So why does this image take much less space in JPEG format, while the previous example was much smaller in GIF? The reason is: the latter had only eight colours and consists of large uniform areas. This allows for efficient compression, and only three bits are needed to represent each colour. The second image however has many more colours, even more than 256. Here, its GIF version was saved with only 64 colours (6 bits) because it would take even more space if I had used all 256 colours. The JPEG compression algorithm does a much better job here because it is well suited for smooth colour transitions.
What about PNG for such types of images? Well, the situation is more complex. You could save this image with a 64 colour map like the GIF; in this case it takes about 21K, only slightly better than the GIF. It is also possible however to save the original image with all its colours in a 24-bit PNG file, but then the file takes a whopping 76K! This is because PNG does not use a lossy compression like JPEG. Therefore, unless it is absolutely necessary that the image quality is not degraded in any way, on webpages PNG is unsuitable for photographs and other images with mostly non-uniform areas consisting of many colours.
It is clear that for indexed colour images with few colours, GIF and PNG are the winners, with PNG beating GIF in most cases. So a general rule of thumb for choosing between GIF (PNG) and JPEG, is: if your image contains only few colours, and/or large areas in the exact same colour, you should use GIF or indexed colour PNG, with the smallest number of colours that still faithfully represents your image. Also if your image is really small, like smaller than 32×32 pixels, you should also use GIF/PNG, because a JPEG file has a larger data header, and for such small images it's mostly useless to use more than 256 colours anyway.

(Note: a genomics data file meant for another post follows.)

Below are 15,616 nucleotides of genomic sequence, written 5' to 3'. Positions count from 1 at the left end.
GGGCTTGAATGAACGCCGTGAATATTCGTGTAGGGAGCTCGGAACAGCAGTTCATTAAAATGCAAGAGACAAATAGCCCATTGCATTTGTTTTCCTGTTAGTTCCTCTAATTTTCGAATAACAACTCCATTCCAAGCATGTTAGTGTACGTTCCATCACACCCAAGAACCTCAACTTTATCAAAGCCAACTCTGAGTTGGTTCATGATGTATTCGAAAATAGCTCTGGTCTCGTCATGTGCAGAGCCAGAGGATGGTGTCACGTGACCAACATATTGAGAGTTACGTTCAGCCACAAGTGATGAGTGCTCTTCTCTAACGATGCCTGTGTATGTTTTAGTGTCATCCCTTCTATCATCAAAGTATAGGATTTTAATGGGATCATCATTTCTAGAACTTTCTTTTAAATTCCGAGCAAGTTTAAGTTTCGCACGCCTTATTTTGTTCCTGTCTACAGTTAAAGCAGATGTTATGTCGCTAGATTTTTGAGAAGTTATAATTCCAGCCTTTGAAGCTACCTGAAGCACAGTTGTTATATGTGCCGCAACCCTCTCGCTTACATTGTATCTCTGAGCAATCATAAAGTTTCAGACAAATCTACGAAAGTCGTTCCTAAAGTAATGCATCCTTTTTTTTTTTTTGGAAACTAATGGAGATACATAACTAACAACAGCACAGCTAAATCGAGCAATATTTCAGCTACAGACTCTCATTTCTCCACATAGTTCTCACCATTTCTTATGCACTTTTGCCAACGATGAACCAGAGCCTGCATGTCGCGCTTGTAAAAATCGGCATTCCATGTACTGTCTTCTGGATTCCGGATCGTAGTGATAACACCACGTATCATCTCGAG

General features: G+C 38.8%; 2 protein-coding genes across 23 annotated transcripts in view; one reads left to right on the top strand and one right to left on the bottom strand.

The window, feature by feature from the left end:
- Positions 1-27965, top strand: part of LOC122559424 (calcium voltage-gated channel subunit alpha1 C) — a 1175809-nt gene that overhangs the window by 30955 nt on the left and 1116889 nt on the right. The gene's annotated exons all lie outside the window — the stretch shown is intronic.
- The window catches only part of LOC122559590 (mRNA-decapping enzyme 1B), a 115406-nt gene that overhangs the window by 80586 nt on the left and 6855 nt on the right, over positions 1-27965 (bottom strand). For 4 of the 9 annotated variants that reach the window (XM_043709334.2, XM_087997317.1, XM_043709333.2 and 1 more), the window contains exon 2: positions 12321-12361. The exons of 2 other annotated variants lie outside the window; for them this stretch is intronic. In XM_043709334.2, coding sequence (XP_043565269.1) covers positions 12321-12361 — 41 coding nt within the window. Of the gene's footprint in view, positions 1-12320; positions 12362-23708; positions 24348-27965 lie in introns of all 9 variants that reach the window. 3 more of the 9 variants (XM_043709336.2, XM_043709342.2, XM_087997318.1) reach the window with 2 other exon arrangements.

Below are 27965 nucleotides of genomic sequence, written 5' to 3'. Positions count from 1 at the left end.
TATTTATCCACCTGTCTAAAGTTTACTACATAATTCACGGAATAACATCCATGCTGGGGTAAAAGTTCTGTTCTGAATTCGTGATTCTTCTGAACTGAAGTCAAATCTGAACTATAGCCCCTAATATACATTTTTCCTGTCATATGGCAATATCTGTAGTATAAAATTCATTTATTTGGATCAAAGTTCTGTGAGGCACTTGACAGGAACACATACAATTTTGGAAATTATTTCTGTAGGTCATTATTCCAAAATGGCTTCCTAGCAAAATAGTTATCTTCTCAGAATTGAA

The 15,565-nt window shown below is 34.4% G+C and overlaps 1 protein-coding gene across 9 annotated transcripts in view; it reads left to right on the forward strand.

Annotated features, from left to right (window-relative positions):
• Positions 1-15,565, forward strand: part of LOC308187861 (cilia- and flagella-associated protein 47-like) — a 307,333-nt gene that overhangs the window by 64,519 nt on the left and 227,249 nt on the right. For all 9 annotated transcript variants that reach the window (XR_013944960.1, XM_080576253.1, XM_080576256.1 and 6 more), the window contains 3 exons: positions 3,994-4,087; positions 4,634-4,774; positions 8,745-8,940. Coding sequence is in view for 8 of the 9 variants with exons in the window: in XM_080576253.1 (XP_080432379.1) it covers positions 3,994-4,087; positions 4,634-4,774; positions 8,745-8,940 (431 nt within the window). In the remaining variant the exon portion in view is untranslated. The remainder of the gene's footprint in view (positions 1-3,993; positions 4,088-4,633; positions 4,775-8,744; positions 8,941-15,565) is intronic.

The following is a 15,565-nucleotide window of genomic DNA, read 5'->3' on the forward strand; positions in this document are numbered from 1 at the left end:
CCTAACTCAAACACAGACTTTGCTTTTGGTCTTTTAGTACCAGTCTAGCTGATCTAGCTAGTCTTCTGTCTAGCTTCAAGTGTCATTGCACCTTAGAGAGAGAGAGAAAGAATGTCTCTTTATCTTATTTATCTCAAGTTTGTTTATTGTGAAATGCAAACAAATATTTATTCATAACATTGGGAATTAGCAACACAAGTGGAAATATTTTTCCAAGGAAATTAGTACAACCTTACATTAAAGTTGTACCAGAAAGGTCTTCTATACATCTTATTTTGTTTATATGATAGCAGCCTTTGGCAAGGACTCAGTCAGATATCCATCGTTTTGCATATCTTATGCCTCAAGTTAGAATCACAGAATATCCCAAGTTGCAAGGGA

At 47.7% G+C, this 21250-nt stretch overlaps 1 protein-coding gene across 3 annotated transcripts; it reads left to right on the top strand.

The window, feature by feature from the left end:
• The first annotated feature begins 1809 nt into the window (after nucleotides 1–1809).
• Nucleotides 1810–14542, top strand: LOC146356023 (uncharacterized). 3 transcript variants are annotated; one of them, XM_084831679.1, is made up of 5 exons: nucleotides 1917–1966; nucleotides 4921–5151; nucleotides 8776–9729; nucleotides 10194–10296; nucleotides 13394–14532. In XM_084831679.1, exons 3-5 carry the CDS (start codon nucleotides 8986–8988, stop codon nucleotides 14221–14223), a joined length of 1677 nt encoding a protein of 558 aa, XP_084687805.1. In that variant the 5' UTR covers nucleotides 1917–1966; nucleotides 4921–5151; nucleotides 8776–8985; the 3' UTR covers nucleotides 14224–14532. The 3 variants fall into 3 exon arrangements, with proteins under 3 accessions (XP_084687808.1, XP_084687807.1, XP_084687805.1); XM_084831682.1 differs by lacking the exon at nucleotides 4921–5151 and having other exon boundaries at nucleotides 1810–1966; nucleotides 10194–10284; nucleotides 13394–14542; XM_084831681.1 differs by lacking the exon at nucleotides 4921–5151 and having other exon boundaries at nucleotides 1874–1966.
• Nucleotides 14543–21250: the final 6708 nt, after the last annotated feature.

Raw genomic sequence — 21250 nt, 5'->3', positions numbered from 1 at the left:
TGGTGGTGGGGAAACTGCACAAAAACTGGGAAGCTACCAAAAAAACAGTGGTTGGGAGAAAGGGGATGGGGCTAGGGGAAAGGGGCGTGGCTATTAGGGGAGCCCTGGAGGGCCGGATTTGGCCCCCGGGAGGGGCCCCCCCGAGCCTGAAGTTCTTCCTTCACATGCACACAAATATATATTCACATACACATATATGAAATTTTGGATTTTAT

For (non-tiny) images with a lot of colours (like a photo, rendered 3D image…), JPEG is the optimal format. Remember, you can (and should) tweak the compression rate while saving JPEG files. You should use the strongest compression that still looks good enough (a preview function when saving is a must). If your image has a lot of detail, use a ‘Good’ compression rate (6 on a scale of 10), which introduces only very little fuzz. However, ‘Medium’ (3/10) or even ‘Low’ (1/10) will be good enough in most cases, especially when your image has no sharp details (like most backgrounds). For webpages, you should never use ‘Maximum’ (above 6/10). Just let your eyes decide!